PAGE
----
Kenya MSEs Strategy: A New Storyline Needed

Published on 27th November 2018

After listening to Micro and Small Enterprise owners during a recent presidential roundtable on Micro and Small Enterprises (MSEs) at Strathmore University in Kenya, President Uhuru Kenyatta refused to read his speech. After considering the mismatch between policy and reality on the ground, the president claimed that he did not want to be embarrassed. The president openly acknowledged that the speech he was about to read misrepresented the story of MSEs in the national economy and their relationship with the government.

The misrepresentation of MSEs is not unusual in everyday development and academic discourse. It began with the work of Keith Hart and ILO in the 1970s when the MSE sector was labeled as the informal sector. According to Keith Hart and ILO, the informal sector has the following attributes: ease of entry, reliance on indigenous resources, family ownership, small scale of operation, labour intensiveness, adapted technologies, and acquisition of skills skills outside the formal school system. Keith and ILO observe that the formal sector’s attributes include: difficulties in entry, reliance on overseas resources, corporate ownership,  large scale of operation, capital intensiveness, imported technologies, formally acquired skills, and protected markets (through tariffs, quota and trade license).

Keith and ILO recommended the formalization of the informal sector as a development strategy. This marked the beginning of the misrepresentation of the MSEs.  While the attributes of the informal sector represented an indigenous strategy that was ubiquitous and would save on foreign exchange, African governments were advised to embrace the formal sector instead of promoting the informal sector.

The other misrepresentation of the MSE happened when the sector was identified as a safety net for shielding people from the adverse effects of the structural adjustment programs. The development strategy adopted during this neoliberal period entailed further intensive formalization. Programs included the World Bank Voucher training program as well as the supply of equipment and demonstration centers by UNDP among others. The government’s effort to establish technical training institutions and to accord sheds to jua kali artisans to operate was based on the premise that the Jua kali was a faulty sector which needed reform and guidance.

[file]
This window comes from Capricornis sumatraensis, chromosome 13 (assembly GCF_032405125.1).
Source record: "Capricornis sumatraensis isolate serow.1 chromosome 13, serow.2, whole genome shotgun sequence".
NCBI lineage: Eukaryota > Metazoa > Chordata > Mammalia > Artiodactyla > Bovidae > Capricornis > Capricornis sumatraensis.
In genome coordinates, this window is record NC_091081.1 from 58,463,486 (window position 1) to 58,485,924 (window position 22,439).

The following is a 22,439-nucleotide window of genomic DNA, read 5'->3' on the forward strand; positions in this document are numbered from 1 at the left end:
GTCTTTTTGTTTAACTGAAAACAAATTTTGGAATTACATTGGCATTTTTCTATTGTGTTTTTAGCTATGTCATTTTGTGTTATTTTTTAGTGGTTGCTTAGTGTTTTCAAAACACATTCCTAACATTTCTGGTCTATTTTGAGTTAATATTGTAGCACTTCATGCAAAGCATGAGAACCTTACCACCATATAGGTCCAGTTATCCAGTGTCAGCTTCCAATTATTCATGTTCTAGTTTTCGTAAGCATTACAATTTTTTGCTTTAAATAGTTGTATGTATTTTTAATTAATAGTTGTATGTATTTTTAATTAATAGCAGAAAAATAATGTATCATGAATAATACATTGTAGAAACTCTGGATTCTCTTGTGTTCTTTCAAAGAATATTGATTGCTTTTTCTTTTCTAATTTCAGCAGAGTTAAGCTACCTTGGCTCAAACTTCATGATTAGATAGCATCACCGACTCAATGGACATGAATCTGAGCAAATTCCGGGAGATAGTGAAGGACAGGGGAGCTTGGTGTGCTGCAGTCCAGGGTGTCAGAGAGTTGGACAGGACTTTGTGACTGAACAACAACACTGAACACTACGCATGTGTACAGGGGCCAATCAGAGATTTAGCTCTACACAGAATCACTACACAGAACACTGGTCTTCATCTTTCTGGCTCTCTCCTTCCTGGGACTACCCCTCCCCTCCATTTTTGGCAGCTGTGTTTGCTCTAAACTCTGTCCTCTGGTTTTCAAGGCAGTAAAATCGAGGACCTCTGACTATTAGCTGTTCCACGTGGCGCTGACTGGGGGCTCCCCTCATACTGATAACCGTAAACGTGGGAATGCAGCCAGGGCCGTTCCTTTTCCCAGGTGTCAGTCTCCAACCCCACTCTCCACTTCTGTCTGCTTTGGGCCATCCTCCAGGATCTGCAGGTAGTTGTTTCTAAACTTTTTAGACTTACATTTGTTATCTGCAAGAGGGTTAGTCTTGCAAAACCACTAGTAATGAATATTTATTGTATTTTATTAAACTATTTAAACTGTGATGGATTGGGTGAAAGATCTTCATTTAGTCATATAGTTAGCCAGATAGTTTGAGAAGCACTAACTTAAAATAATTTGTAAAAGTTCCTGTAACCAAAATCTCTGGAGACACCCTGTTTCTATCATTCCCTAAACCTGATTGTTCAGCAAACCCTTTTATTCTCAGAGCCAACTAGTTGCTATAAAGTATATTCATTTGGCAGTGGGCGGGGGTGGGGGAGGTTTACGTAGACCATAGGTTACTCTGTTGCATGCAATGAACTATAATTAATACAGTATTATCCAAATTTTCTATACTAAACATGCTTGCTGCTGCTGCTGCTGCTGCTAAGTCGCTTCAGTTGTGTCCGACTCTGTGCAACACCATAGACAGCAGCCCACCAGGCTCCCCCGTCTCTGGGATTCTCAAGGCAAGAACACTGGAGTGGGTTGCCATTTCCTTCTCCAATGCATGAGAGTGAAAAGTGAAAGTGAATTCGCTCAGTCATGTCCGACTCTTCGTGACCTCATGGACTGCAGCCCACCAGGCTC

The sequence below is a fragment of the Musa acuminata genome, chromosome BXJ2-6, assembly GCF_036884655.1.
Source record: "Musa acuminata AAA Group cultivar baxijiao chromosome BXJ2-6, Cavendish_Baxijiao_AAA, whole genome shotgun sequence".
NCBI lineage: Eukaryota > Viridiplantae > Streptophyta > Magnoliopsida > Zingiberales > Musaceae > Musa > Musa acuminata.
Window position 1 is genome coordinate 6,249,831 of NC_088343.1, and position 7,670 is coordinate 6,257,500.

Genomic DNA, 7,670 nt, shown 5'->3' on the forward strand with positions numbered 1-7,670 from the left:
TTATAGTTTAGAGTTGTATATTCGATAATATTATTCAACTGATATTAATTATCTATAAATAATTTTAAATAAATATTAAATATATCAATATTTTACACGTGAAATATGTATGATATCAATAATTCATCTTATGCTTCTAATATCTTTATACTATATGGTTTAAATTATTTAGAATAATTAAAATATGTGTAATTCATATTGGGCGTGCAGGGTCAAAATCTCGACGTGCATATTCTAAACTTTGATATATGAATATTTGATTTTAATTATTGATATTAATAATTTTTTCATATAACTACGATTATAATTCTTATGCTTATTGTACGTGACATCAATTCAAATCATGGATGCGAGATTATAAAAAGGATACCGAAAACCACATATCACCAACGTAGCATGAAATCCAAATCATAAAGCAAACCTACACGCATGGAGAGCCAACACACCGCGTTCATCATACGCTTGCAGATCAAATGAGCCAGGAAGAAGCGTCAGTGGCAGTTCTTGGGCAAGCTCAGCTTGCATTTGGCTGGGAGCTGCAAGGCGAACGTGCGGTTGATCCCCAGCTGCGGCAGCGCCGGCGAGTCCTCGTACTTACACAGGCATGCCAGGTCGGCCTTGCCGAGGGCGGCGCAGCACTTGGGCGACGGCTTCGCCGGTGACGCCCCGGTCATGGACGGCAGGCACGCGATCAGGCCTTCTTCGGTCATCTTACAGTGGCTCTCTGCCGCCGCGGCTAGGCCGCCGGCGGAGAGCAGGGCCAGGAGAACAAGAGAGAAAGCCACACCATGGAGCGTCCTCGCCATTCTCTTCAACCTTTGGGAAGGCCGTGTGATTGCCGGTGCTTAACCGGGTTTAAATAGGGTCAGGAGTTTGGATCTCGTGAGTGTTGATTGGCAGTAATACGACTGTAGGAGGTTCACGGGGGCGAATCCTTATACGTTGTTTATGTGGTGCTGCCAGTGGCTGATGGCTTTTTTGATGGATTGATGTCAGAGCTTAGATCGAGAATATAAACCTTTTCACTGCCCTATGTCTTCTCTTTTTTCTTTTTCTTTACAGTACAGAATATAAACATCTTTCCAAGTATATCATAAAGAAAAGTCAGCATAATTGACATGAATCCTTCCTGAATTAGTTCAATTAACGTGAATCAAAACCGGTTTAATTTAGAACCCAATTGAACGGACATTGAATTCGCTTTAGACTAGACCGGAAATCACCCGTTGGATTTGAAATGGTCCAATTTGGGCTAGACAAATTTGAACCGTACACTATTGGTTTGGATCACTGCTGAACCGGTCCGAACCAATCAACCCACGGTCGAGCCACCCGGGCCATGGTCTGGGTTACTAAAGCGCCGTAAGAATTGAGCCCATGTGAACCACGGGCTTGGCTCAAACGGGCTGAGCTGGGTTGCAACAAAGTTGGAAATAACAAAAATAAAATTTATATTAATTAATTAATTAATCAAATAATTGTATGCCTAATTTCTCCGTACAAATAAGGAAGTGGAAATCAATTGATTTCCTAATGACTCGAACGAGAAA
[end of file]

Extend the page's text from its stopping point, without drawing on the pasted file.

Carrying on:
The MSE sector can contribute greatly towards the revival of our economy if it is allowed to tell its own story that elite development and academic professionals should be willing to listen to and learn from. In Gikomba, in particular, the elite should learn how the ‘camera’ auction works for both the seller and customers. Mechanical engineers should be able to work with Kamukunji metal workers to improve on structural designs of items and implements. Fashion designers, models and textile engineers should visit Uhuru and Kariokoo markets and work towards standardization of sizes and improvement in colour and fashion of the items produced.

Elite development and academic professionals need to learn how MSEs build communities that harness human agency and creativity. Producing goods in Uhuru, Kariokoo, Gikomba and Kamukunji involves setting rules and regulations for maintaining fairness and order in production and exchange. The informal sector’s ability to form communities helps it in resolving conflicts and garnering the courage to go on in the context of hardship and violation by the development, academic and political elites.

It is also important to understand the MSEs philosophy on wealth and wellbeing. That means understanding their values and norms about gifting, sharing and reciprocity in determining wealth and wellbeing.

There is need to understanding how learning takes place in the MSE clusters. What kind of pedagogy is transferred? How is it transferred and delivered?  What are the rewards and punishments? How is order maintained?

By learning from this subaltern knowledge, we shall know how to engage with them without feeling embarrassed. We shall be able to design workable programs that will enhance the sector rather than try to change it. The MSE are part of our solutions for development. We need to understand their story and stop misrepresenting them in our development, academic and political discourse. This will serve as our basis for technical and vocational education.

By Njeri Kinyanjui PhD

marykinyanjui@yahoo.com

Author of Coffee Time, Vyama Institutions of Hope, and Women in the Informal Economy in Urban Africa: From the Margins to the Centre.


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